Last week Israel received a rush-delivery shipment of US-made precision-guided bombs.
The week before, a few days into the bombing of Beirut, it was $10 million worth of jet-fuel. From F16 fighters to Apache helicopters, the Israel Defence Forces’ arsenal is as American as apple pie.
Not only that, but it’s all paid for in US dollars. According to the Washington Report on Middle East Affairs, US subsidies to Israel amount to at least $5.5 billion annually.
Given these figures, it’s hard to see Israel’s military actions as anything less than an extension of US foreign policy.
American money maintains Israeli military superiority in the Middle East, and if just once the US cancelled shipment on the fuel or the ammunition, that superiority would be in jeopardy.
It might be helpful for Canadians to bear these facts in mind as we try to unravel pro-tem Prime Minister Steve Harper’s baffling response to the deaths of our fellow citizens in Lebanon.
Harper began in the first days of the conflict by declaring Israel’s furious assault on Lebanese civilians a “measured” response to Hezbollah‘s attack on an Israeli border patrol.
He followed up with an insouciant shrug at the subsequent slaughter of a family of Lebanese Canadians.
Last week when a precision-guided Israeli bomb killed Canadian Armed Forces Major Paeta Hess-von Kruedener and three of his fellow UN observers, Harper took the opportunity to reiterate his support for Israel, and to suggest the UN was to blame for having observers there in the first place.
Israel’s supporters often make the claim that the world is quicker to jump on that county’s transgressions than on equal or greater crimes committed by others.
Other countries hold prisoners without formal charges in inhumane conditions.
Other countries assassinate rivals, incarcerate children, torture prisoners, bulldoze villages, kidnap leaders, use food and water as weapons of war, maintain secret nuclear programs and slaughter innocents.
Why do we pay such disproportionate attention to Israel’s sins?
Is it, as the challenge would seem to suggest, a case of entrenched racism? Perhaps.
Or maybe we care more about how Israel behaves because Israel, in so many ways, is us.
It’s a country of immigrants, largely middle class, mainly white, many of them Americans and Europeans, some Canadians, who like us have not always had a perfect relationship with the people who were already living on the land when their great dream of nationhood was born.
They get the bulk of their national budget from our closest ally and trading partner, and a portion of it from us.
We are members of the same military alliances, and since Harper came to power, we endorse all the same positions on international affairs.
Naturally, with such a close connection between our two countries, we care about what goes on in Israel.
We care when Israeli civilians are killed and maimed by suicide bombers. We care when rockets fall on Israeli towns, and by the same token we care when the Israeli military appears to target civilians, civil housing and infrastructure, journalists, UN observers and children.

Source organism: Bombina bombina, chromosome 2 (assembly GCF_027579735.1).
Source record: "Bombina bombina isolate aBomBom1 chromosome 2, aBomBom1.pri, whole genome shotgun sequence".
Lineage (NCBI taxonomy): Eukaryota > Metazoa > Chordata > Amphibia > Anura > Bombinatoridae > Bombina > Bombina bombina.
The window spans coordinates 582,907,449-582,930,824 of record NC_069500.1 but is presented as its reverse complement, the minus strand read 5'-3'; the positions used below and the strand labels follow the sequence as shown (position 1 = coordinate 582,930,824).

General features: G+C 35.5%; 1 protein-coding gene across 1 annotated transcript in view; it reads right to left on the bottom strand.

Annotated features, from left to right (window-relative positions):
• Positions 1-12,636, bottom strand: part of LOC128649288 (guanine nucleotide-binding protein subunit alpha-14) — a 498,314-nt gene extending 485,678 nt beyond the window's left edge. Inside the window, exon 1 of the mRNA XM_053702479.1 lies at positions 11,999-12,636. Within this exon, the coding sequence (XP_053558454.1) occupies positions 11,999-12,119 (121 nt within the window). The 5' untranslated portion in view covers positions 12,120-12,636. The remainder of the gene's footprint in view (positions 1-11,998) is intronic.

When US Secretary of State Condoleezza Rice flew to the Middle East last week, she was there not to broker a peace deal as so many secretaries of state before her have done, but to prolong a war.
Declaring that a quick ceasefire would be a “false promise” Rice made it clear that the US wishes the bombing to continue until Israel has subdued Hezbollah, and that the deaths of Lebanese civilians or the destruction of their roads, airports, hospitals and homes are not of sufficient consequence to stand in the way of that mission.
But what does it matter whether Canada echoes America’s unquestioning support of Israel?
We’re a small distant power; who in the Middle East cares what our essentially interim prime minister says about anything?
It’s worth remembering that Bush has squandered his once-great popularity with his wallowing about in Iraq, and that this is an election year.
When he takes a strong stand which most of the world rejects, he needs a bit of international support somewhere to show the folks back home, one or two good photo-ops with respectable-looking foreign leaders, preferably white guys in suits, and a few quotable words of support now and then.
British Prime Minister Tony Blair’s loyalty is so unquestioning and so long-standing it hardly counts any more.
That’s why Harper’s endorsement matters so much. It added a voice and helped to tip the scales in St. Petersburg when most other countries wanted to issue a joint call for an immediate ceasefire, and it lends credibility to Republican voices during an election year.
So even though it’s only words from the mouth of the stop-gap prime minister of a minor American satellite, those words help to keep the bombs falling on the heads of Lebanese civilians, and the missiles on their neighbours in Israel.
Instead of putting pressure on both sides to stop the slaughter, Canada put pressure on the world to let it go on.
Now when at least eight Canadians and 500 Lebanese have died under those bombs, and 50 Israelis under the answering missiles, Harper still says full speed ahead.
What do you say, Canada?
Al Pope won the 2002 Ma Murray Award for Best Columnist in BC/Yukon. His novel, Bad Latitudes, is available in bookstores.